(RSF/IFEX) - In a letter to President Didier Ratsiraka, RSF expressed its concern following the declaration of a state of emergency, citing its possible effect on press freedom in the country. "The legitimate search for a return to calm should not translate into a calling into question of press freedom in the country. The authorities must pay particular attention to ensuring that information pluralism is respected," noted Robert Ménard, the organisation's secretary-general. "In addition, there have been a number of recent attacks on journalists and private media outlets. The head of state must consult with the relevant authorities in order to ensure that media professionals can continue to work securely during this crisis period," the secretary-general added.
According to information collected by RSF, President Ratsiraka declared a state of emergency on 22 February 2002, after opposition figure Marc Ravalomanana declared himself president. The measure gives the head of state total control over news broadcasts and enables him to limit freedom of expression.
In addition, during the night of 23 February, about ten masked men attacked the offices of Ravalomanana Madagascar Broadcasting Service's (MBS) radio station in Fianarantsoa (300 km south of the capital, Antananarivo). The offices were set on fire and three night watchmen were seriously injured in the attack. In the past few days, unidentified individuals have reportedly also attempted to forcibly enter the MBS station in Antsirabe (150 km south of the capital). "We have locked ourselves inside the station offices for the past three days as we fear for our safety," the radio station's editor-in-chief told a Madagascan daily.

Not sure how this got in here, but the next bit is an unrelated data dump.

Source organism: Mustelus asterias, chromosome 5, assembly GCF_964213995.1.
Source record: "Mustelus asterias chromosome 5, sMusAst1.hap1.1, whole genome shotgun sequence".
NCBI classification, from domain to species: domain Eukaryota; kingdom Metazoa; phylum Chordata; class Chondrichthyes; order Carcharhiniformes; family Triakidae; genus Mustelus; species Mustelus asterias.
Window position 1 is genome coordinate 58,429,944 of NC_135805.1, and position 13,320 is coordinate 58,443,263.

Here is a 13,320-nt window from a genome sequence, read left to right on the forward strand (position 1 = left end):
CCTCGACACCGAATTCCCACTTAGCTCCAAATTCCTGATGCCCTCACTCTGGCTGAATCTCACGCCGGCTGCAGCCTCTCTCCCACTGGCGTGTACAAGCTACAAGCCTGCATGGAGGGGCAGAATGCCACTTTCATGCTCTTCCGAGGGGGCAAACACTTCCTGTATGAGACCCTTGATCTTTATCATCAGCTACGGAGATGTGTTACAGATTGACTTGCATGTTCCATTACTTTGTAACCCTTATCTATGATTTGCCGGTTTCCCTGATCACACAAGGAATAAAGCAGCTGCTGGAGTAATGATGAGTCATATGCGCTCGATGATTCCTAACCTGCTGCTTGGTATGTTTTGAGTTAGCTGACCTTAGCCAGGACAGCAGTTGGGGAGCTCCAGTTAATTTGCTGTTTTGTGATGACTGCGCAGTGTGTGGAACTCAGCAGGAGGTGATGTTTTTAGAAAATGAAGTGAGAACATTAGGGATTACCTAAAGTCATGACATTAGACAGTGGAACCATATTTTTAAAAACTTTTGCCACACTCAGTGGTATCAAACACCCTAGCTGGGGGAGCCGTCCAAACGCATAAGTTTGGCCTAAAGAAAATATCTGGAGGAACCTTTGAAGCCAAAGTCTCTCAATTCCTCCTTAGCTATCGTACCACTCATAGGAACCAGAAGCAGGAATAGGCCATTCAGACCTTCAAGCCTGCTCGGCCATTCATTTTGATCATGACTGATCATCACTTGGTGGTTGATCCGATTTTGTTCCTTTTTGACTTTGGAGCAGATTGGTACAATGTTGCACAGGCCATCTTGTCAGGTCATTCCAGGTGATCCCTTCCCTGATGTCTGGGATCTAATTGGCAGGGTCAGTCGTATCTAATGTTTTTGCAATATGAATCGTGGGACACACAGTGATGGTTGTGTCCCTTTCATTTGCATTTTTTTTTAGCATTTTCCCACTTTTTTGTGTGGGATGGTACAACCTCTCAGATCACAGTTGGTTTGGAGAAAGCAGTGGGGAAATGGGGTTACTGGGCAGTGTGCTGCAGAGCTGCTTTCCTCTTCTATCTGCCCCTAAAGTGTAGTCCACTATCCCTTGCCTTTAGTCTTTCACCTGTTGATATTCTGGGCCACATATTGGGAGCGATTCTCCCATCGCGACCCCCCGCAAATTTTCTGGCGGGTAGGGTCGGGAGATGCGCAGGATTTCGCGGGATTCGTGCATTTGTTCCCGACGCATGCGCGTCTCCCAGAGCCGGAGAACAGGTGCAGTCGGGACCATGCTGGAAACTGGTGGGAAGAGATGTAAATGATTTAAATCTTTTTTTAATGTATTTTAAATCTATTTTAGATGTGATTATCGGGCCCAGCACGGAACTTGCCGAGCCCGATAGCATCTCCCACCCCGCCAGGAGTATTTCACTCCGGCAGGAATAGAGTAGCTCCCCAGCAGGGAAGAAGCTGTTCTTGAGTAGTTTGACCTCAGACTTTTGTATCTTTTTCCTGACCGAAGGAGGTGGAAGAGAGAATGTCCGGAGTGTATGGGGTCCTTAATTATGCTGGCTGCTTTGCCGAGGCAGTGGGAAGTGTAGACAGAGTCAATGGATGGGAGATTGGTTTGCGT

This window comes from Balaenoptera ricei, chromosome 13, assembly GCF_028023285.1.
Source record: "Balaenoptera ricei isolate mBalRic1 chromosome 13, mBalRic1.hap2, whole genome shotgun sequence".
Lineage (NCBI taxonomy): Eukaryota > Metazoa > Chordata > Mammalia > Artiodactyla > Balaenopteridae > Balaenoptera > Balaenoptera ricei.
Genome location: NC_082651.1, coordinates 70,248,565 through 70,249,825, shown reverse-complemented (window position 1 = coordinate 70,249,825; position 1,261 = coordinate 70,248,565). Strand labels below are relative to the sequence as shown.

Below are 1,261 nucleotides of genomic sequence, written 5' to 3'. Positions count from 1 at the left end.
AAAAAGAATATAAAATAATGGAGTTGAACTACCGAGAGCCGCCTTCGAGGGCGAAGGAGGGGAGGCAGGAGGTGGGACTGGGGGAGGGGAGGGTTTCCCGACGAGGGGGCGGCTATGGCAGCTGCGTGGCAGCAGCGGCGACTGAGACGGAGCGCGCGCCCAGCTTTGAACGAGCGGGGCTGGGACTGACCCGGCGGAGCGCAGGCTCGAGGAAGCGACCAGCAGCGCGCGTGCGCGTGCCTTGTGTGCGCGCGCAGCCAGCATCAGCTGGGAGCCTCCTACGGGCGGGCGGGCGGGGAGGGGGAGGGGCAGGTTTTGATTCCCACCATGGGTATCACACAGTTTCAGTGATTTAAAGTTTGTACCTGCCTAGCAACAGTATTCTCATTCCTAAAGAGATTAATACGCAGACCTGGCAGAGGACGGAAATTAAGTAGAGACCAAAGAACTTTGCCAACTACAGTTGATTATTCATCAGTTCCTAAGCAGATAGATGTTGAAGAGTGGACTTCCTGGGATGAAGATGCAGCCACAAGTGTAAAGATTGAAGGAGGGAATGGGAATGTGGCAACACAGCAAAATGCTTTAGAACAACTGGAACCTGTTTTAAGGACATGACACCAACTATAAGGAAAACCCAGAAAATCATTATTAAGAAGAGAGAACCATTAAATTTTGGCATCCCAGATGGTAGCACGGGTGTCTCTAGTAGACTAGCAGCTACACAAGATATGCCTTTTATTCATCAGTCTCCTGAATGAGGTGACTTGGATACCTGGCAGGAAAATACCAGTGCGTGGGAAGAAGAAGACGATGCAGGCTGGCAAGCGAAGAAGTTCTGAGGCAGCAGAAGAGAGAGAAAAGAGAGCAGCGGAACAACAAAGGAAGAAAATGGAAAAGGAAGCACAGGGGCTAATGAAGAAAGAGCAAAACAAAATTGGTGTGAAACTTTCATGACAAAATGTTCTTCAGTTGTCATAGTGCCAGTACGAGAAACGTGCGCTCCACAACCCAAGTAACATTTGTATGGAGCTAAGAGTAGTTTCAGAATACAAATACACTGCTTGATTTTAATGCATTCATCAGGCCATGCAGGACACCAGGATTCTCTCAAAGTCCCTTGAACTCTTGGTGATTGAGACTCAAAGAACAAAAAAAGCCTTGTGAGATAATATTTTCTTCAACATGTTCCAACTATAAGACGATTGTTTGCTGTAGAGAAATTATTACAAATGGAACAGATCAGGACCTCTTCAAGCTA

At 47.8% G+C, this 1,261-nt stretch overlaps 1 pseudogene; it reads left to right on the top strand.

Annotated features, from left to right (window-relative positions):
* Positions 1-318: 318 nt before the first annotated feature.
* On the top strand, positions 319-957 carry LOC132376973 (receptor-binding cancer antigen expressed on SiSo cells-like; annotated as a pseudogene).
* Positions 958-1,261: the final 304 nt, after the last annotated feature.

On 20 February, striking secondary school students ransacked and threw stones at the offices of the Amoron'i Mania Radio-Television (Art) station in Ambositra les Roses (south of Antsirabe). The students were protesting the station's coverage of events, which they considered to be overly-partisan. The station is owned by the prime minister. Three days earlier, an MBS crew was attacked in Brickaville (east of the capital) by supporters of President Ratsiraka. On 2 February, Lieutenant-Colonel Coutiti, the information minister's technical adviser, confiscated the private FM 91 radio station's equipment in Nosy Be (an island in the country's northern region) and closed the station. FM 91 is owned by a provincial councillor who supports Ravalomanana.